A small section of cave wall transcribed to reveal patterns of a hidden landscape shaped over vast periods of time. Using the point of a solitaire diamond, a slow, laborious process of engraving mirrors the natural process of erosion and transmutes a place of solid darkness into light.

Lac Lunae, or moonmilk, is a white mineral deposit found in caves. It was named by the Swiss naturalist Conrad Gesner (1516–1565) from the Medieval belief that the rays of celestial bodies condensed on Earth.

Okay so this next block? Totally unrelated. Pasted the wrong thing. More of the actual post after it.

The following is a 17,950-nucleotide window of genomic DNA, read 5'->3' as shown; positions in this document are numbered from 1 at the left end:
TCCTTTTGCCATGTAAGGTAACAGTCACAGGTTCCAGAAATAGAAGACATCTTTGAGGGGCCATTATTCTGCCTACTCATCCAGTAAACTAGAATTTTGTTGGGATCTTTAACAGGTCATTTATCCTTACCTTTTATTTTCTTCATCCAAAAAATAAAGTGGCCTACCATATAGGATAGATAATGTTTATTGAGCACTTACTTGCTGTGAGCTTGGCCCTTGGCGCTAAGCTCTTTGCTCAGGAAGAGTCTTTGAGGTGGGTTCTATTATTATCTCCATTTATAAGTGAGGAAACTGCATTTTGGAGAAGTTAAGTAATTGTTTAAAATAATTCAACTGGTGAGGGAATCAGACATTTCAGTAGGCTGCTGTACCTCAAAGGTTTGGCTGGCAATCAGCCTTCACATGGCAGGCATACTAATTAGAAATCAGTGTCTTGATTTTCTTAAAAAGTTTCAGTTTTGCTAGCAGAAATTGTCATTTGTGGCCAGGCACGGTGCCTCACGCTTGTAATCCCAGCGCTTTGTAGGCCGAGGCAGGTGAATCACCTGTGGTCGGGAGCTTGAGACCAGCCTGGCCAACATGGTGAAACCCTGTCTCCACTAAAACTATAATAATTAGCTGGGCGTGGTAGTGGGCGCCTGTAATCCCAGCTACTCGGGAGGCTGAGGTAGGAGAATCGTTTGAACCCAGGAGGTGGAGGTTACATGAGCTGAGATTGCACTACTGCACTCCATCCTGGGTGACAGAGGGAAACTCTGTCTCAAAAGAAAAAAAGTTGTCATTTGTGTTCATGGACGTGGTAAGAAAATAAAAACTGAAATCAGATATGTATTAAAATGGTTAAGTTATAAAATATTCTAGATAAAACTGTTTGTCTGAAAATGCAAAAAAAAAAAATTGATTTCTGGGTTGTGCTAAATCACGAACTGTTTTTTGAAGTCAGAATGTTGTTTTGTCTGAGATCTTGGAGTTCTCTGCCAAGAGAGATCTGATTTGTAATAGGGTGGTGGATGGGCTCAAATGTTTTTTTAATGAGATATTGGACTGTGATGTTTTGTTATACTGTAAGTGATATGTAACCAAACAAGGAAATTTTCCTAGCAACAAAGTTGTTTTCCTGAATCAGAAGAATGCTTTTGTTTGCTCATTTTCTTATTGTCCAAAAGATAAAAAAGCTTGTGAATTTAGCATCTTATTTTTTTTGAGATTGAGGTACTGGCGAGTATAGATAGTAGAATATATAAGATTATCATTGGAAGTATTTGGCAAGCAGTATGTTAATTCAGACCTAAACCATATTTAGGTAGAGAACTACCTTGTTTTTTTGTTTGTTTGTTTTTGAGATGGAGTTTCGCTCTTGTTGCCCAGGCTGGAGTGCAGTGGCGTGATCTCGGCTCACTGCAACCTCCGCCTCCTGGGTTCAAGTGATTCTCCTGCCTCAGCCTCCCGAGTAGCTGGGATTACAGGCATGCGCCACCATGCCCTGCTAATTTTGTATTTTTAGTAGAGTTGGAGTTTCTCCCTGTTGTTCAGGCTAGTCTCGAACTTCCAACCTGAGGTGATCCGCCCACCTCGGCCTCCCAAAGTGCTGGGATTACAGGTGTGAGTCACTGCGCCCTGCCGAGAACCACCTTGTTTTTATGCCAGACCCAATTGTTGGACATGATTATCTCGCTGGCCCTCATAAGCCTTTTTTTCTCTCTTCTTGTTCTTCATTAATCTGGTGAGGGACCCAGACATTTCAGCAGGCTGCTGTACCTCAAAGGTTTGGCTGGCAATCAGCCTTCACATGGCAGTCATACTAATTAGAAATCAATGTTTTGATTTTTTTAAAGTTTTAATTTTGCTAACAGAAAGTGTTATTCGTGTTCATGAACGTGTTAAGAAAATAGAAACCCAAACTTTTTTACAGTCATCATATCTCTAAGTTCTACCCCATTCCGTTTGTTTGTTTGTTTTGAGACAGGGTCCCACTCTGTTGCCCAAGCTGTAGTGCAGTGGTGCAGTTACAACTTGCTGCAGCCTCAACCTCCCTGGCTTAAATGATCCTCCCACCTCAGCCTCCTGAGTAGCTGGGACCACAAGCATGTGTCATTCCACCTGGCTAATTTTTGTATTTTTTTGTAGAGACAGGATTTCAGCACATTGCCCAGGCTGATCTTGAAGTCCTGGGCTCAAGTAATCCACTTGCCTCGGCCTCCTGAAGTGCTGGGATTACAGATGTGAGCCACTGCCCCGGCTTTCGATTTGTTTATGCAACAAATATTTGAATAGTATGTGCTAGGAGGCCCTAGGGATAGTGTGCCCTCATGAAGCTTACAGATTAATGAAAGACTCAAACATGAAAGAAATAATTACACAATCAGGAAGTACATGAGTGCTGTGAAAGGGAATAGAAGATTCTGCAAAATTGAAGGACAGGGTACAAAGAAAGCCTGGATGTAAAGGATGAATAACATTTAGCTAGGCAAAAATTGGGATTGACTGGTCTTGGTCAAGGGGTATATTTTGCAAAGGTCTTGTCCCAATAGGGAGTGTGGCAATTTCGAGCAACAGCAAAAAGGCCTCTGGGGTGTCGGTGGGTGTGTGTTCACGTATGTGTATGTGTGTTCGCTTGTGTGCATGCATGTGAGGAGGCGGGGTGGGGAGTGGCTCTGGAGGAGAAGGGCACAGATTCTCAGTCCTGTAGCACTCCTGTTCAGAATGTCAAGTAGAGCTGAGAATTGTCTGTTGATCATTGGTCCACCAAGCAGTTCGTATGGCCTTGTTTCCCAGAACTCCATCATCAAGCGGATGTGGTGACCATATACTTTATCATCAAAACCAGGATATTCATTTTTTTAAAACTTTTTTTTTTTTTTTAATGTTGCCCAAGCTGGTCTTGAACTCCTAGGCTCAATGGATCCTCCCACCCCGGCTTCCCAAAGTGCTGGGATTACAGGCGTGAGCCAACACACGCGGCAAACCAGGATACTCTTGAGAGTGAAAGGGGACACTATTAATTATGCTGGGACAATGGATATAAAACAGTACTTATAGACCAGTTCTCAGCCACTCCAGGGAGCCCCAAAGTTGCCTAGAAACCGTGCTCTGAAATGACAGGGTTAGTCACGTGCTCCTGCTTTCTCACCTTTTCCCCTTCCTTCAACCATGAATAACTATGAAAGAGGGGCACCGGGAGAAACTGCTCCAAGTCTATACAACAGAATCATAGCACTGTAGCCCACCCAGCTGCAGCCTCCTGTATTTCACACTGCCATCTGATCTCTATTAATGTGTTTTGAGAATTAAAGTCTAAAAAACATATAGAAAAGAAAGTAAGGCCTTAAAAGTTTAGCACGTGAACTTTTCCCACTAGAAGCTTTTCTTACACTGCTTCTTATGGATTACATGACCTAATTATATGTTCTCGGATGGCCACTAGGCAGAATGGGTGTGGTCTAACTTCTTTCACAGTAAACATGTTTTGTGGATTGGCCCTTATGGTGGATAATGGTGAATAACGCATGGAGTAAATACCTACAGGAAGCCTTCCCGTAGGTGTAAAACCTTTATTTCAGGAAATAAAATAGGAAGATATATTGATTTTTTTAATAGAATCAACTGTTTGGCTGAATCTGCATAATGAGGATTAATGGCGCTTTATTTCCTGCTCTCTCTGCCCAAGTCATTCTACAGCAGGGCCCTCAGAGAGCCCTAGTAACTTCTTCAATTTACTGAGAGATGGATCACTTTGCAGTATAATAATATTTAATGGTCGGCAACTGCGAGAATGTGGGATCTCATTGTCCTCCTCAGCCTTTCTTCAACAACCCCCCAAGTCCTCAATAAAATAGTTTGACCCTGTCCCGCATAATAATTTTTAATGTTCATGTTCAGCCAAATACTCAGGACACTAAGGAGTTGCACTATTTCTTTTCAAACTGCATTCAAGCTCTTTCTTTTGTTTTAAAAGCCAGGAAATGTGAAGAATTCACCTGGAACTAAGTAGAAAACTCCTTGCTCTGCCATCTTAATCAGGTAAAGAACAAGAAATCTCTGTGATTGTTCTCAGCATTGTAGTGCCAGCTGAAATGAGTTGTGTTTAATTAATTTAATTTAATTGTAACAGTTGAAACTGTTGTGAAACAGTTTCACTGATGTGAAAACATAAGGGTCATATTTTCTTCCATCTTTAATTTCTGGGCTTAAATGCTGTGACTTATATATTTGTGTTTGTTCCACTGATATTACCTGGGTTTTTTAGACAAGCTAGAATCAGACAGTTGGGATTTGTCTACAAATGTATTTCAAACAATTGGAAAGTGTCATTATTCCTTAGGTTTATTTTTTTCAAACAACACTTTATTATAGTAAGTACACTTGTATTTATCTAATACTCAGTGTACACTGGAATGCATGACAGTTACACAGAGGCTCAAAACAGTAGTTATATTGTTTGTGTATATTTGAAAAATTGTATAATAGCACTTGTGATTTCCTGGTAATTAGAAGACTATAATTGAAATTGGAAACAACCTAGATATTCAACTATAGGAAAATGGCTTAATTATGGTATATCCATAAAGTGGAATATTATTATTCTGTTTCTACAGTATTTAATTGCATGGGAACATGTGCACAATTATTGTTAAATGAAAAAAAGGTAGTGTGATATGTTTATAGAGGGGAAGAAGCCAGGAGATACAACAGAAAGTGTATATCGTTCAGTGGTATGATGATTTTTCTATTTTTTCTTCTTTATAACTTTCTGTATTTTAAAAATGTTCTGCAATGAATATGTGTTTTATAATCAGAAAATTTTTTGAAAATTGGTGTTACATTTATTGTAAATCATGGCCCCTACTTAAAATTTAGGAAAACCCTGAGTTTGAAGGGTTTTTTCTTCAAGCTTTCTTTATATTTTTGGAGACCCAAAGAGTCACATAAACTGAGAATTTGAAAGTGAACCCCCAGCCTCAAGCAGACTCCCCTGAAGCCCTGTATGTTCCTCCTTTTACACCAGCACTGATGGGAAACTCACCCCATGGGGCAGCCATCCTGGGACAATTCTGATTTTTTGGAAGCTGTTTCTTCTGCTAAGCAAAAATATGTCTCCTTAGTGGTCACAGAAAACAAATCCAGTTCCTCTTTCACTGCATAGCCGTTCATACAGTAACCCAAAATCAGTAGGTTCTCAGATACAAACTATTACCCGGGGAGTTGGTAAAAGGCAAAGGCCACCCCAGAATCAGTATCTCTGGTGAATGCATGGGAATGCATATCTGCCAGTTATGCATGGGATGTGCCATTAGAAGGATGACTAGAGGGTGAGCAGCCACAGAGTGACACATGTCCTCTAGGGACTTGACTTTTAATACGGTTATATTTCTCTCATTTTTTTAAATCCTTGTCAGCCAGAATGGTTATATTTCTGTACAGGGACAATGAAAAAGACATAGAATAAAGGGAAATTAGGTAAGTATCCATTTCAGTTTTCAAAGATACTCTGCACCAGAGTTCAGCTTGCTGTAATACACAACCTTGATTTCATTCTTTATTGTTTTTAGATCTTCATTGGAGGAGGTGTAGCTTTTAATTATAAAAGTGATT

Collection of National Glass Centre, Sunderland, UK

A small section of cave wall transcribed to reveal patterns of a hidden landscape shaped over vast periods of time. Using the point of a solitaire diamond, a slow, laborious process of engraving mirrors the natural process of erosion and transmutes a place of solid darkness into light.

Lac Lunae, or moonmilk, is a white mineral deposit found in caves. It was named by the Swiss naturalist Conrad Gesner (1516–1565) from the Medieval belief that the rays of celestial bodies condensed on Earth.

Collection of National Glass Centre, Sunderland, UK